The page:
Music in Modern era
In music, the term "modernism" refers generally to the significant departures in musical language that occurred at or around the beginning of the 20th century, creating new understandings of harmonic, melodic, sonic, and rhythmic aspects of music. The operative word most associated with it is "innovation".
Hindustani classical music was imparted on a one-on-one basis through the guru-shishya ("mentor-protégé") tradition. This system had many benefits, but also several drawbacks; in many cases, the shishya had to spend most of his time serving his guru with a hope that the guru might teach him a "cheez" (piece or nuance) or two. In addition, the system forced the music to be limited to a small subsection of the Indian community. To a large extent it was limited to the palaces and dance halls. It was shunned by the intellectuals, avoided by the educated middle class, and in general looked down upon as a frivolous practice.
Modern Music Period
Modernism in music is characterized by a desire for or belief in science, nature, intelligence, anti-romanticism, and other forward thinking. Modern music is also known as 20th Century Music. It has been one of great changes. For example, science, technology and our growing understanding of the world around us have inspired people to write music that reflects what they see in the world around them, and how they feel about what they see.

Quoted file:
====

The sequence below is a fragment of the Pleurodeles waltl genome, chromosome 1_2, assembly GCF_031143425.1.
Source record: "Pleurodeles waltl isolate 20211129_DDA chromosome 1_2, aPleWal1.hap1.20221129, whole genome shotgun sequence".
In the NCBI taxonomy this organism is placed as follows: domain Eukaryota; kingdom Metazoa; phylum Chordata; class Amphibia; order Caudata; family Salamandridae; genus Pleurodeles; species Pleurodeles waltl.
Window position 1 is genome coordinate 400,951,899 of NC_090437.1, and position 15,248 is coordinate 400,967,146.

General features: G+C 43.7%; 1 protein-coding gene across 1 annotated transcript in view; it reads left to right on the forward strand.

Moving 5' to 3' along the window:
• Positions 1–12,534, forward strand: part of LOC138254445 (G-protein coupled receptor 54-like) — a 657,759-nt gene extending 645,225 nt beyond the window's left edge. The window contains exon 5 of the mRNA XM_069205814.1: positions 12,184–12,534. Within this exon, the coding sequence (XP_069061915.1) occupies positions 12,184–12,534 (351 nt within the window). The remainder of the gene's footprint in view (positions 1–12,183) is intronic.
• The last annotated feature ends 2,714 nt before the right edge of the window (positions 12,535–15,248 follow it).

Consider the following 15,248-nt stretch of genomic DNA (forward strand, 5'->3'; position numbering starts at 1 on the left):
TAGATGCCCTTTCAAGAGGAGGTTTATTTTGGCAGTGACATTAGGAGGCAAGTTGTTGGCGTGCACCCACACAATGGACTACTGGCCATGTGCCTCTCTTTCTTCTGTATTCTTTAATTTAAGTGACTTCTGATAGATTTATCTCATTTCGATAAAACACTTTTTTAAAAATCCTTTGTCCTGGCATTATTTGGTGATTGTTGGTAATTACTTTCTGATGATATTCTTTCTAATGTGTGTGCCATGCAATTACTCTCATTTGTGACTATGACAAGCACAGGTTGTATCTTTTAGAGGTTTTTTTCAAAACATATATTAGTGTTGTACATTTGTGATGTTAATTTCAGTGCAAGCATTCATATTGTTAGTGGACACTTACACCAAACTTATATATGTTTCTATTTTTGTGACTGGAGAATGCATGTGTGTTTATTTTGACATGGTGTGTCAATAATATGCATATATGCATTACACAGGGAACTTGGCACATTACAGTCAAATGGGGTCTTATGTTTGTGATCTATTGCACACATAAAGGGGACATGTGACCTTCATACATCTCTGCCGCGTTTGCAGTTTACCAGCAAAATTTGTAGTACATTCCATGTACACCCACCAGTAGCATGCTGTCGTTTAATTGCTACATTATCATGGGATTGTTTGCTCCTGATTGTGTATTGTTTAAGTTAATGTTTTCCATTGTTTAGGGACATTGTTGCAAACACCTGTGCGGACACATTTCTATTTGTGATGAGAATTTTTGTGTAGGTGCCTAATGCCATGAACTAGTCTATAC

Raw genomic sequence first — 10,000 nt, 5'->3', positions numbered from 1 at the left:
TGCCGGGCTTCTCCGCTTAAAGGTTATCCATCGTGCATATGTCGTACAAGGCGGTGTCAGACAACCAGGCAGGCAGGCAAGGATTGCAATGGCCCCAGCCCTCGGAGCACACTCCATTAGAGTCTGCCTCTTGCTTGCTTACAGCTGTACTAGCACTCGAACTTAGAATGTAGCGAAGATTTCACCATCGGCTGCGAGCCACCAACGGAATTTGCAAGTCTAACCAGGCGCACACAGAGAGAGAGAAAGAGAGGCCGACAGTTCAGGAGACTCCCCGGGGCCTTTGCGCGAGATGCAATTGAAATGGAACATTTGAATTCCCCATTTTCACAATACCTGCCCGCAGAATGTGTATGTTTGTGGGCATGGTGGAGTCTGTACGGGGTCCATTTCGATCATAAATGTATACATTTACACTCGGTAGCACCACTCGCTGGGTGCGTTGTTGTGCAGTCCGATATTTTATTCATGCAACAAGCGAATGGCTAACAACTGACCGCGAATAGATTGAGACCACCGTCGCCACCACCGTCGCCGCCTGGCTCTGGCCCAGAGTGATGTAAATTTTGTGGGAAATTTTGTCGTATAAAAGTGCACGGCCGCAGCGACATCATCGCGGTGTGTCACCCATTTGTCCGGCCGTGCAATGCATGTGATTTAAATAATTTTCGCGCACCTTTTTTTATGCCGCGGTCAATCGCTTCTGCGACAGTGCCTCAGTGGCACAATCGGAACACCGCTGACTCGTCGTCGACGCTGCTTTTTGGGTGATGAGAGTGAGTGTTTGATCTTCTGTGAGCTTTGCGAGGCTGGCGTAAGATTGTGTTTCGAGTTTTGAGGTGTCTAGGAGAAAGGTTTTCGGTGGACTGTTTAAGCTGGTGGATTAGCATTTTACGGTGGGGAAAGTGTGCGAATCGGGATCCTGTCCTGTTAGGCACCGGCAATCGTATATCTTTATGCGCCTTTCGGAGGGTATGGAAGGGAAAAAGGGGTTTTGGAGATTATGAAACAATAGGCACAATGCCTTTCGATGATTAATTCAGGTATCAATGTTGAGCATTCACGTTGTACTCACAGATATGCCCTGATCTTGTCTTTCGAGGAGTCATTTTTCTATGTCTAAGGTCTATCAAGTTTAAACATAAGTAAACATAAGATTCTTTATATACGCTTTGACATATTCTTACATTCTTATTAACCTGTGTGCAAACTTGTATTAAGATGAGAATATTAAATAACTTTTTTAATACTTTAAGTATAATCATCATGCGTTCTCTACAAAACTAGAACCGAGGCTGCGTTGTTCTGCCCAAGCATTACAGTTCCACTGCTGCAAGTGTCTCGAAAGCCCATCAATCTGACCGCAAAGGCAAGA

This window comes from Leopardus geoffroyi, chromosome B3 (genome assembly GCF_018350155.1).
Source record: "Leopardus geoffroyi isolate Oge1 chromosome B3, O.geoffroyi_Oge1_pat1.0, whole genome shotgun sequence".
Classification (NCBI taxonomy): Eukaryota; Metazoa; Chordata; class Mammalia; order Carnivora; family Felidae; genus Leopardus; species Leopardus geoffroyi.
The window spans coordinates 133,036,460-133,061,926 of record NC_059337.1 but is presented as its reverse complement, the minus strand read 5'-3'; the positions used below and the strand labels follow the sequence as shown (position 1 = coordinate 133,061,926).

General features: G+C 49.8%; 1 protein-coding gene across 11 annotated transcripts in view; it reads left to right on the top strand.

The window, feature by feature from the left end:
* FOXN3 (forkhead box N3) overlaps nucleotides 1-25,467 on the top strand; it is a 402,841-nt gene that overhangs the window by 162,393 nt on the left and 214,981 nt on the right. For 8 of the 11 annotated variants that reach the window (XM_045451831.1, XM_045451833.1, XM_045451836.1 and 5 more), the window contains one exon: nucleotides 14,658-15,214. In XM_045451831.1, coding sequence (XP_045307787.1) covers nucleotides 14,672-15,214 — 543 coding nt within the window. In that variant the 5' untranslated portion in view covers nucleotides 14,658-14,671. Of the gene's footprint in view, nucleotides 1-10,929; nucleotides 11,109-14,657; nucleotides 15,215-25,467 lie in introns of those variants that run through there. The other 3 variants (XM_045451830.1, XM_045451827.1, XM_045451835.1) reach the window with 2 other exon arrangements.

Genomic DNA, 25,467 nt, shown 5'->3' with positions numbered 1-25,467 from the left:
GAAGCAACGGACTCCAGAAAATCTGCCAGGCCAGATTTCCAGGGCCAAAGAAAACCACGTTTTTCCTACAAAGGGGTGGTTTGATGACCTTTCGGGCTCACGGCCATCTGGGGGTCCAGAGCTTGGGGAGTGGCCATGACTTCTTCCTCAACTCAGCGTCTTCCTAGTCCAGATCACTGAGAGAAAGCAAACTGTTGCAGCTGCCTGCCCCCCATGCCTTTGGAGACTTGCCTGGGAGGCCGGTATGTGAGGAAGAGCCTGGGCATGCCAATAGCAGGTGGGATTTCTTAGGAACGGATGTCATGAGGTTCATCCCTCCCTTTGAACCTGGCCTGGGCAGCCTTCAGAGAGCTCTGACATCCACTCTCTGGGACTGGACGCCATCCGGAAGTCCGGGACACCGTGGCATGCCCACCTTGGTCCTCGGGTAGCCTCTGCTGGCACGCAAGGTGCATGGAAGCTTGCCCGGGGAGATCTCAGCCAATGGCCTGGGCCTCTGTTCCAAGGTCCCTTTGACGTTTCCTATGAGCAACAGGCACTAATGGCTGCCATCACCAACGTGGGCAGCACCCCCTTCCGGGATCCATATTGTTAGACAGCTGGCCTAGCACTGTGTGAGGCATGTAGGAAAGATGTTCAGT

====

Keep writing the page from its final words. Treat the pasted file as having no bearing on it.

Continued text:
During the Modern period, art experimented with new forms, techniques, and styles . Music composers did the same thing. They explored different ways to produce sound. Rhythmic patterns became much freer, often changing frequently in a piece. Melody was becoming more dissonant--harsher--moving by leaps rather than steps. Harmony was also becoming more dissonant. Polytonality--the playing together of two keys at once was occurring more frequently. Battle lines were drawn between tonal and atonal music.
Hindustani Classical Music in Modern India
Hindustani Classical Music in Modern India is an important part of the cultural landscape of Northern India. The tradition of Indian Music has developed simultaneously in two cultures. One is in the north, covering the entire region of Dwarka to Manipur and Srinagar to Belgaon, and the other is in the south, prevalent in Andhra Pradesh, Karnataka, Tamil Nadu and Kerala. Both of these streams of music developed almost parallel melodic practices, in sync with the common musical heritage and common musical ideals, similar to the language structure in the North and South.